I wrote her every single month (because it was in the days before missionaries could receive emails from those other than family). The trips to the post office were far, but always worthwhile. Every day, I would check the mailbox—hoping, praying. And when an envelope with the all-too-familiar hand was found, nothing in the world could dampen my mood. I would read the letters over and over again, simply waiting for the day she would return.


Eighteen months later, she was back, as I had dreamed for a year and a half. Yet, something felt different. Something simply wasn’t the same. She had changed in a way that I could not quite explain, and kept me at a distance. And at the end of two months, she announced her engagement a man from her mission. Never before had I felt such an intense dislike for another human being. “How could someone so perfect marry… him?” I thought, shocked that any marriage could happen that quickly. Despite my horror, she was married in the temple, just a few weeks after the announcement. I was a senior in high school by then, and because I departed for BYU soon after the wedding, I was unable to see her again for a long, long time.


As the years went by, there would be times when I would suddenly think of her. Each time, I reached out—through any means possible. Sometimes a reply came, and sometimes it did not. And at one point, I became tired of it all; of feeling like the only one who still valued our relationship, of feeling hurt, and perhaps even a hint of guilt at being so drawn to a sister of the Church. Eventually, I too went on a mission. Never once did she write me, even after I nearly died during the course of my mission. I was crushed, but still, the needles of my “moral compass” never pointed at the possibility of a romantic kind of love.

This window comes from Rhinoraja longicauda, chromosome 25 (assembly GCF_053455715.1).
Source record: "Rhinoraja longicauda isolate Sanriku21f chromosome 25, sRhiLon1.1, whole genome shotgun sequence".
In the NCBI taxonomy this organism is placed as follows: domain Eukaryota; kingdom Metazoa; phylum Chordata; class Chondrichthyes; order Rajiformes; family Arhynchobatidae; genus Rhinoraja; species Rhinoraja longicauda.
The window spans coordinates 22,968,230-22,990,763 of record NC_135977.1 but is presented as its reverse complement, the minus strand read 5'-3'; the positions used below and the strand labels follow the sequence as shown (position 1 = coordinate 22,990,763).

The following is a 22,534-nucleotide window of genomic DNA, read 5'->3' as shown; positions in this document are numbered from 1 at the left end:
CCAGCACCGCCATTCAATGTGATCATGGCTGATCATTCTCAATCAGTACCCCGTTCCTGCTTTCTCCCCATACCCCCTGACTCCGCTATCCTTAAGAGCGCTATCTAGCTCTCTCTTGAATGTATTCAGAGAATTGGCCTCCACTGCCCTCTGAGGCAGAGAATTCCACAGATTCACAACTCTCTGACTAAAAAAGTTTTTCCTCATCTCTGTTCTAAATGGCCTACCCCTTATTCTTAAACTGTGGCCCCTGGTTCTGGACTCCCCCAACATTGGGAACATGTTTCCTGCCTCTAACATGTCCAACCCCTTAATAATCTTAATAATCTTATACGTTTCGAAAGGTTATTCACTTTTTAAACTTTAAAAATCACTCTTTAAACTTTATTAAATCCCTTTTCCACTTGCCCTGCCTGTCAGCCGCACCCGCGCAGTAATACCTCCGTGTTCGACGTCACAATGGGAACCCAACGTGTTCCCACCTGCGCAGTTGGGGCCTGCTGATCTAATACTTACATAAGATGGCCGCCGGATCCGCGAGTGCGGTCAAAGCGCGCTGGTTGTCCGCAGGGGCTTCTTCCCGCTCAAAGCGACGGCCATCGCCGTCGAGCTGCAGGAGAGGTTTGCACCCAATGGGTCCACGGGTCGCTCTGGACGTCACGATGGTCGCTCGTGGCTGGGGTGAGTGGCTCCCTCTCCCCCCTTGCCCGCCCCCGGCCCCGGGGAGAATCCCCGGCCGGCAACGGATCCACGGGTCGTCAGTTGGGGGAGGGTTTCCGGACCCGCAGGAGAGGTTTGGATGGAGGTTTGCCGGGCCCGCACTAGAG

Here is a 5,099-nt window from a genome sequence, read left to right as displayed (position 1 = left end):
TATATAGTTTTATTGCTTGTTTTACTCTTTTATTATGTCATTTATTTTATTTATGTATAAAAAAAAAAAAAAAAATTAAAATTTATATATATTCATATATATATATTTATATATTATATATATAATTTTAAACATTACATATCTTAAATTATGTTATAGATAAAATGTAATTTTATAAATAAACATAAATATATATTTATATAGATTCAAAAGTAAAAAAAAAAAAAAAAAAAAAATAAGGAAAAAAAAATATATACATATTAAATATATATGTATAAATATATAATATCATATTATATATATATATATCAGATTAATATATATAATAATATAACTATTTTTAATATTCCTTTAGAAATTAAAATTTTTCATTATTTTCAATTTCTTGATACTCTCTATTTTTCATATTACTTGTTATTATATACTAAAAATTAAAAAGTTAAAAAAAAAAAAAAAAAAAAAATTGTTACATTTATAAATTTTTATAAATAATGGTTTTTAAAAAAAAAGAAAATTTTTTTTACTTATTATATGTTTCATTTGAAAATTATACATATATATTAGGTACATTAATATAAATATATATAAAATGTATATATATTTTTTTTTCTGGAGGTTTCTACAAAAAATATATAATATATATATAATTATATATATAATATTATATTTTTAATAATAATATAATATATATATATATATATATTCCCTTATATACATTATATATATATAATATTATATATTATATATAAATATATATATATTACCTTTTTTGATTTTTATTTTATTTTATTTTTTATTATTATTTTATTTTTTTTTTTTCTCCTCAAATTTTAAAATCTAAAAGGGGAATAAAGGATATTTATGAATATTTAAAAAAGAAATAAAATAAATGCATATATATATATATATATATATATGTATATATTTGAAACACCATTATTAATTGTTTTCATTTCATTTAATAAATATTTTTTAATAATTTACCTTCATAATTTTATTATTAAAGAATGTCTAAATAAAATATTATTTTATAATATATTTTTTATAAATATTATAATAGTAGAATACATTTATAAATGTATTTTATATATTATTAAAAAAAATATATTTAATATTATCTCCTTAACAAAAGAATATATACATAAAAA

After my mission, I dated my first boyfriend. While I felt romantic attraction, I struggled with the physical aspect of what might typically be expected in a “romantic” relationship. Though I was okay with small gestures such as hugs and hand-holding, I dreaded every good-night kiss on the doorstep. Talks of marriage and going to the temple terrified me. He was very much in love with me, but I struggled with the fact that I could not reciprocate the intensity of those feelings. Despite his kindness, each step he took forward had me taking two steps backward. Finally, I could not bear with the guilt and weight of the relationship… and ended it—the very day he told me that one day he wanted to marry me. 


Dating him is probably where the small voice within me—suppressed for at least a decade—began to whisper, “What if…?”. Yet, I continued to ignore the voice, since it went against every moral standard I had ever been taught. And also because deep down, I was far too scared to face the question and all that the answers might imply.